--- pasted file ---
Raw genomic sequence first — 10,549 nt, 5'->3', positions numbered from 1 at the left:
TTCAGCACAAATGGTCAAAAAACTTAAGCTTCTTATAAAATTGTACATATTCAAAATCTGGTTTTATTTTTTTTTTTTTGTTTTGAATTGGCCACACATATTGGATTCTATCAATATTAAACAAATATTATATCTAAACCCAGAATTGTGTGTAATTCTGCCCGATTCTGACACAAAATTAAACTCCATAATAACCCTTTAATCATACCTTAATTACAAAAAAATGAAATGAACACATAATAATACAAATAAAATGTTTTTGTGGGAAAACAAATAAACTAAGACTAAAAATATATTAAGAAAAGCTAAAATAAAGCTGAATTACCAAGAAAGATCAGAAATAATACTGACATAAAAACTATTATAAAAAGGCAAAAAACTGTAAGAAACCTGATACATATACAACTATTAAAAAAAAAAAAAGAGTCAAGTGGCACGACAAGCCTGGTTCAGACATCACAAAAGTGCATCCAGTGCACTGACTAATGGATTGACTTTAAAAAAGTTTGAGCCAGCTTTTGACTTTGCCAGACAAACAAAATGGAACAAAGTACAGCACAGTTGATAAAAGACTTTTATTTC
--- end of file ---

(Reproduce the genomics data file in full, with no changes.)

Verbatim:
Raw genomic sequence first — 10,549 nt, 5'->3', positions numbered from 1 at the left:
TTCAGCACAAATGGTCAAAAAACTTAAGCTTCTTATAAAATTGTACATATTCAAAATCTGGTTTTATTTTTTTTTTTTTGTTTTGAATTGGCCACACATATTGGATTCTATCAATATTAAACAAATATTATATCTAAACCCAGAATTGTGTGTAATTCTGCCCGATTCTGACACAAAATTAAACTCCATAATAACCCTTTAATCATACCTTAATTACAAAAAAATGAAATGAACACATAATAATACAAATAAAATGTTTTTGTGGGAAAACAAATAAACTAAGACTAAAAATATATTAAGAAAAGCTAAAATAAAGCTGAATTACCAAGAAAGATCAGAAATAATACTGACATAAAAACTATTATAAAAAGGCAAAAAACTGTAAGAAACCTGATACATATACAACTATTAAAAAAAAAAAAAGAGTCAAGTGGCACGACAAGCCTGGTTCAGACATCACAAAAGTGCATCCAGTGCACTGACTAATGGATTGACTTTAAAAAAGTTTGAGCCAGCTTTTGACTTTGCCAGACAAACAAAATGGAACAAAGTACAGCACAGTTGATAAAAGACTTTTATTTC